The world is awash in information, swirling around in an ever-increasing ocean of communication channels. To be seen and heard, your content must stand out in the eyes of your intended audience. That’s where Information by Design comes into play.
Information by Design requires weaving words, numbers and images into a coherent and compelling whole. One component is not more important than another. The goal is to leverage their collective strength to deliver a message powerfully and effectively.
CFM has been applying Information by Design principles for years and now we are sharing our insights in a new Ebook. The CFM Information by Design Ebook is divided into five sections:
- Information Design Principles
- Writing with Purpose
- Visual Communications
- Presentations that Pop
- Advocacy by Design
Following a short explanation, each section includes relevant CFM Managing Issues Blogs that we have posted. We will keep enhancing the content with new blogs in the future. Each section also features some of our own work examples.
The CFM Information by Design Ebook is the firm’s second online publication. The first was the CFM Crisis Ebook, which includes our first-hand experience and expert counsel on Crisis Response, Crisis Preparation, Reputation Management and Cautionary Tales. The CFM Crisis Ebook has been viewed for free by thousands of visitors to the CFM Advocates website and used as valuable resource by organizations and individuals plunged into a crisis situation – or who are preparing to avoid one.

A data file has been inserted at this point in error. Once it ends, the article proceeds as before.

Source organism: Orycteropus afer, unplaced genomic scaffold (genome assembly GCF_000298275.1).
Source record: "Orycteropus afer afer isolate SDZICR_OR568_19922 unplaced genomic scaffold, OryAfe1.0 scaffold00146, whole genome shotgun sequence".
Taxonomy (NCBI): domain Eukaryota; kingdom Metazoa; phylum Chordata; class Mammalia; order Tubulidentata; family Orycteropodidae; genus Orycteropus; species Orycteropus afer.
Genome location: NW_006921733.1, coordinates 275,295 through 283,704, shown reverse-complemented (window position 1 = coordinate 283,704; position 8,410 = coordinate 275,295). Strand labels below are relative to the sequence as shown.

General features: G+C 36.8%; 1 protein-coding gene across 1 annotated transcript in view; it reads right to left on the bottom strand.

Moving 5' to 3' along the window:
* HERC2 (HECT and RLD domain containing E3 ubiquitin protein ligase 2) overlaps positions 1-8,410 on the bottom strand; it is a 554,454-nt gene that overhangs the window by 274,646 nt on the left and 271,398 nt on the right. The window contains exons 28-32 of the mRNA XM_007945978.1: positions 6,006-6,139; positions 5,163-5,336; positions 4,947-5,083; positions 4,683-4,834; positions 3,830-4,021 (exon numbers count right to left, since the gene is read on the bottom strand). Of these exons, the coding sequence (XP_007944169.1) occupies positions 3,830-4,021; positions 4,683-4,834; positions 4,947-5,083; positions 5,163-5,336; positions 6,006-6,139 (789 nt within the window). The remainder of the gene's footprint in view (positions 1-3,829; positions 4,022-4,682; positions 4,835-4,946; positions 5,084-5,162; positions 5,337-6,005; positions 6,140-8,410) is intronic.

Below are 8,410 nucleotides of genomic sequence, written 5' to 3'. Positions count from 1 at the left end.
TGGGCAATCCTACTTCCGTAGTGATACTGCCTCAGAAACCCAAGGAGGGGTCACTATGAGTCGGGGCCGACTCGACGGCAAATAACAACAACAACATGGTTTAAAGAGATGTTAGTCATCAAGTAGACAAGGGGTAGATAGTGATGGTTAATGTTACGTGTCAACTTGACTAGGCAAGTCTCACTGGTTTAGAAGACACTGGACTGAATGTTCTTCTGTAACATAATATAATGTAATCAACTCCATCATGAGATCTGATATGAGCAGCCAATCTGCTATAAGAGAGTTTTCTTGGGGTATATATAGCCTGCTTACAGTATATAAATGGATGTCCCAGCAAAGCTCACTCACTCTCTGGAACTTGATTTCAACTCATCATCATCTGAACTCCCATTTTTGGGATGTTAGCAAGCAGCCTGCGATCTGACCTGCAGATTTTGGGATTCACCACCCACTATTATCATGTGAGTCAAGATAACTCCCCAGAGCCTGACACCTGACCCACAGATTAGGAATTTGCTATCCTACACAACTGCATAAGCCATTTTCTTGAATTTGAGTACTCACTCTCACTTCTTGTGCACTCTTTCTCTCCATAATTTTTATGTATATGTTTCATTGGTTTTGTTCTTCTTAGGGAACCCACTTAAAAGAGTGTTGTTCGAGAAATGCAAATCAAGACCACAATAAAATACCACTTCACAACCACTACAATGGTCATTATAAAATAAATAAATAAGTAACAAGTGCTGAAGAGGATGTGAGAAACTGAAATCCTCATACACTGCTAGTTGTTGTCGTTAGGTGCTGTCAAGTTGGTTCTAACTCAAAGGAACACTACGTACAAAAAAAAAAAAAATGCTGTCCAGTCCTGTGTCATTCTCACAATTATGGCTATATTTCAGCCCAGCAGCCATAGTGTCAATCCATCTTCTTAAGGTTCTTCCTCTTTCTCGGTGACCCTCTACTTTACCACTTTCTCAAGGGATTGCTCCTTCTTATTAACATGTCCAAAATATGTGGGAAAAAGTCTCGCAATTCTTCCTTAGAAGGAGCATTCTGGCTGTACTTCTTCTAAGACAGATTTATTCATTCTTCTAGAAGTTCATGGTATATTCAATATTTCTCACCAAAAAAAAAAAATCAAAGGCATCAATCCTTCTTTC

“Information Design has been a personal passion since I began my career in journalism editing copy and laying out pages,” explains Gary Conkling, CFM’s cofounder and author of the Ebook. “Over the years, I’ve realized how well information is designed plays a critical role in how well the information is received. You can’t reach people’s hearts if you can’t appeal to their eyes.”
Information design involves much more than slapping a pretty picture into a batch of words. “The intelligent and intentional interaction of words, numbers and imagery to capture attention and convey a message is the point of information design,” Conkling says. “It requires mastering your subject matter, knowing your audience intimately, zeroing in on your main point and getting from A to B as briefly, accurately and efficiently as possible.”
Over the years, I’ve realized how well information is designed plays a critical role in how well the information is received. You can’t reach people’s hearts if you can’t appeal to their eyes.
“Information design is elegant communication,” he adds. “It is designed to delight, inform, engage and satisfy an audience. It’s hard creative work. But it’s worth the effort.”
You can find the CFM Information by Design Ebook link under Public Affairs in the CFM Advocates website navigation bar.
[Thanks to CFM’s Cindy Brown for helping to organize the Ebook and to graphic designer Amy Miller who designed and formatted it.]